The version of Texas Penal Code article 64.03 in effect when appellant filed his motion provided a court could order forensic testing of DNA evidence only if the court found (1) evidence, which has been subjected to a sufficient chain of custody to establish its integrity, exists in a condition making DNA testing possible; (2) Aidentity was or is an issue in the case@; and (3) Aa reasonable probability exists that [the defendant] would not have been prosecuted or convicted if exculpatory results had been obtained through DNA testing.@ Act of April 3, 2001, 77th Leg., R.S., ch. 2, ' 2, 2001 Tex. Gen. Laws 2, 3 (amended 2003) (current version at Tex. Code Crim. Proc. Ann. art. 64.03(a) (Vernon Supp. 2004B05)). By its explicit terms, Chapter 64 does not require the trial court to grant a request for DNA testing unless the statutory preconditions are met. See Bell v. State, 90 S.W.3d 301, 306 (Tex. Crim. App. 2002).

Appellant contends the trial court erred in finding identity was not and is not an issue in the case. Appellant argues, AAppellant alleged the sexual intercourse was not by use of force, yet the state has fingernail scrapings evidence against Appellant. The fingernail scrapings well establishes [sic] that the sexual assault was of a violent nature, therefore, identity is definitely an issue in this case.@ He reasons that, after he had sexual intercourse with the complainant, Athe forceful attacker could have come in on complainant. Identity is a crucial issue in this case.@

Thus, appellant is attempting to use future DNA testing results to raise an issue of identity. Identity, however, must be in question without considering the possible results of DNA testing. See Bell, 90 S.W.3d at 308 (stating, AChapter 64 requires that identity >was or is= an issue, not that future DNA testing could raise the issue@).

Moreover, even if results of tests on the fingernail scrapings would show a second person had violent intercourse with the complainant, this fact is irrelevant to appellant=s defense of having had consensual intercourse with the complainant. Consistent with Bell, this court and others have upheld the denial of postconviction DNA testing when the defendant admitted to sexual intercourse, but contended it was consensual. See, e.g., Lopez v. State, No. 14-03-00871-CR, 2004 WL 503323, at *2 (Tex. App.CHouston [14th Dist.] Mar. 16, 2004, pet. ref=d) (per curiam) (not designated for publication); In re Crayton, No. 03-04-00217-CR, 2004 WL 2745954, at *1(Tex. App.CAustin Dec. 2, 2004, no pet.) (not designated for publication); Arkansas v. State, No. 05-04-00101-CR, 2004 WL 2569389, at *1 (Tex. App.CDallas Nov. 12, 2004, pet. ref=d) (not designated for publication).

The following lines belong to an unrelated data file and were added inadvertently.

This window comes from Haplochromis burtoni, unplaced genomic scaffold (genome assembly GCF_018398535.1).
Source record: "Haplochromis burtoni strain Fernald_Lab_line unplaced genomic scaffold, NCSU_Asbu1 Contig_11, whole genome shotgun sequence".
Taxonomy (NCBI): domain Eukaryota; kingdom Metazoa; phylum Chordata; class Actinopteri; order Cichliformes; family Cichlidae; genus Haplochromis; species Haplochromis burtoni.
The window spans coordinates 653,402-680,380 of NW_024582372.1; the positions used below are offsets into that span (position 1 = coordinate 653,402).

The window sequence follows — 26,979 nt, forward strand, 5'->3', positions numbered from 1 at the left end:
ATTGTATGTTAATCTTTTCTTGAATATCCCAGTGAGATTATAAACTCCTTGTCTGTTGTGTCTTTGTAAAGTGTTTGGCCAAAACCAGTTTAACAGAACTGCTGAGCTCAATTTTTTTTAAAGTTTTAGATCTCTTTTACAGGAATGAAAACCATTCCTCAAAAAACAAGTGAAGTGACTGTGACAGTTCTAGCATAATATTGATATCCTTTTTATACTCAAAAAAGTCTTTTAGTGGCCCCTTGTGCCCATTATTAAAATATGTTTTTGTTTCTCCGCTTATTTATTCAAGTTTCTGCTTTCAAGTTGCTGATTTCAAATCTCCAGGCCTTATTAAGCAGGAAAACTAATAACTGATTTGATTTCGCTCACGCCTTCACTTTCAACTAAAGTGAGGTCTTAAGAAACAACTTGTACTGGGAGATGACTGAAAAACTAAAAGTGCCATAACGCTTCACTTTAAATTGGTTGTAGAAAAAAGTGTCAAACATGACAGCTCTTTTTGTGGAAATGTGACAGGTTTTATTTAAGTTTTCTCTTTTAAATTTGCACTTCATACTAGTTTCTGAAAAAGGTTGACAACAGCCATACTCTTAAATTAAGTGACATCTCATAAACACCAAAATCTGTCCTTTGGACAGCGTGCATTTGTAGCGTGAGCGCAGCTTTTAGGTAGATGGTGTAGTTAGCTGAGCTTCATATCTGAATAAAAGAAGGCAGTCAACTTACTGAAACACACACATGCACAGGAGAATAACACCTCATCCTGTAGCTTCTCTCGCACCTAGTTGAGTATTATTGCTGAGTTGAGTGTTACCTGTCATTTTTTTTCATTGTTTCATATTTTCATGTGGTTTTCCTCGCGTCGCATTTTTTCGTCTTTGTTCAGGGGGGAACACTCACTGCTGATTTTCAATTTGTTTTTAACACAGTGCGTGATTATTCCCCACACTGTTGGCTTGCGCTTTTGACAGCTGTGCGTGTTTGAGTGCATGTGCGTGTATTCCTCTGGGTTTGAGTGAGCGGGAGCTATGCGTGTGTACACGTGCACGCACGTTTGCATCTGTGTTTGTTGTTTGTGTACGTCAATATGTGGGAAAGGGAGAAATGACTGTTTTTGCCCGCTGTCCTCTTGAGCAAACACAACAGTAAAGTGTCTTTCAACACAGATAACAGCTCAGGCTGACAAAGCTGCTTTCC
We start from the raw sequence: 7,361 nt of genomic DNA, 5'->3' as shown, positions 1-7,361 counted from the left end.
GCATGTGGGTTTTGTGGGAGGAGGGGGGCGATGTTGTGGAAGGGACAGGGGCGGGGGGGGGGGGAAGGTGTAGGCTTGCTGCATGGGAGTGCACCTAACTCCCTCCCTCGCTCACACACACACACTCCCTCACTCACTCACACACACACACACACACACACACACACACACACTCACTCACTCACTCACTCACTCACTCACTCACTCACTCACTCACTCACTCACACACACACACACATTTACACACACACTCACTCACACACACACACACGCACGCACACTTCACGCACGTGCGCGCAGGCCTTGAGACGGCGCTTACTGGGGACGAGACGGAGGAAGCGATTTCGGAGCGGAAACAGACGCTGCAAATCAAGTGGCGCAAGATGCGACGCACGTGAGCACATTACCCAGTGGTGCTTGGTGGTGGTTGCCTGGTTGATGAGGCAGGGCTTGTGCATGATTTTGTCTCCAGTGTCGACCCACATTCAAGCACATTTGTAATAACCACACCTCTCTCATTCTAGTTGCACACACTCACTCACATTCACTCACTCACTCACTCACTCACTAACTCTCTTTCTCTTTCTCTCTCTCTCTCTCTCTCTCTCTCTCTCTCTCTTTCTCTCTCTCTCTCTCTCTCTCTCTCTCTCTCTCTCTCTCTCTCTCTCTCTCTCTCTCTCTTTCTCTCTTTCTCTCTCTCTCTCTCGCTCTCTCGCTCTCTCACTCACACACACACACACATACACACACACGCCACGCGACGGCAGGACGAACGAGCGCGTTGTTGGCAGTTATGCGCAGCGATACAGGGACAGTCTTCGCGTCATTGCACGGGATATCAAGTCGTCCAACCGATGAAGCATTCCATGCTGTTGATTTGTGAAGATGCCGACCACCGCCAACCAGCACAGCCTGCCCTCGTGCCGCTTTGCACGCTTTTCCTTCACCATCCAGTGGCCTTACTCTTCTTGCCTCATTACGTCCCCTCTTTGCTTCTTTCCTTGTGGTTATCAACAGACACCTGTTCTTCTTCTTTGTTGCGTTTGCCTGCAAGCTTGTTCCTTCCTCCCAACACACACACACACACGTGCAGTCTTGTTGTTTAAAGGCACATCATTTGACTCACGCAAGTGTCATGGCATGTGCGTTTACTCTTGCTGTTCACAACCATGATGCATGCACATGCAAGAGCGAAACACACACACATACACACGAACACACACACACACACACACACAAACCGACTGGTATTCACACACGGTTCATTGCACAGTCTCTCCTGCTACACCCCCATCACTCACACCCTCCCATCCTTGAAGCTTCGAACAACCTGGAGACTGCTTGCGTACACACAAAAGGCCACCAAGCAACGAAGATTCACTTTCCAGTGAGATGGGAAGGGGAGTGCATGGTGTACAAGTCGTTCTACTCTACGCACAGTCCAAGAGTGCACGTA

We overrule appellant=s sole issue and affirm the judgment of the trial court.

/s/ Eva M. Guzman


Judgment rendered and Memorandum Opinion filed August 16, 2005.

Panel consists of Justices Edelman, Seymore, and Guzman.

Do Not Publish C Tex. R. App. P. 47.2(b).

[1] See Act of Apr. 3, 2001, 77th Leg., R.S., ch. 2, ' 2, 2001 Tex. Gen. Laws 2, 2-4 (amended 2003) (current version at Tex. Code Crim. Proc. Ann. arts. 64.01B.05 (Vernon Supp. 2004-05)). Appellant filed his motion on July 18, 2003. Although article 64 was amended in 2003, this appeal is governed by the 2001 law. See Act of Apr. 25, 2003, 78th Leg., R.S., ch. 13, '' 8-9, 2003 Tex. Gen. Laws 16, 17 (providing that former law governs motions for DNA testing filed before September 1, 2003).

[2] His appeal from his conviction was dismissed on his own motion. See Scott v. State, No. 14-98-00762-CR, 1999 WL 233357 (Tex. App.CHouston [14th Dist.] Apr. 22, 1999, no pet.) (not designated for publication).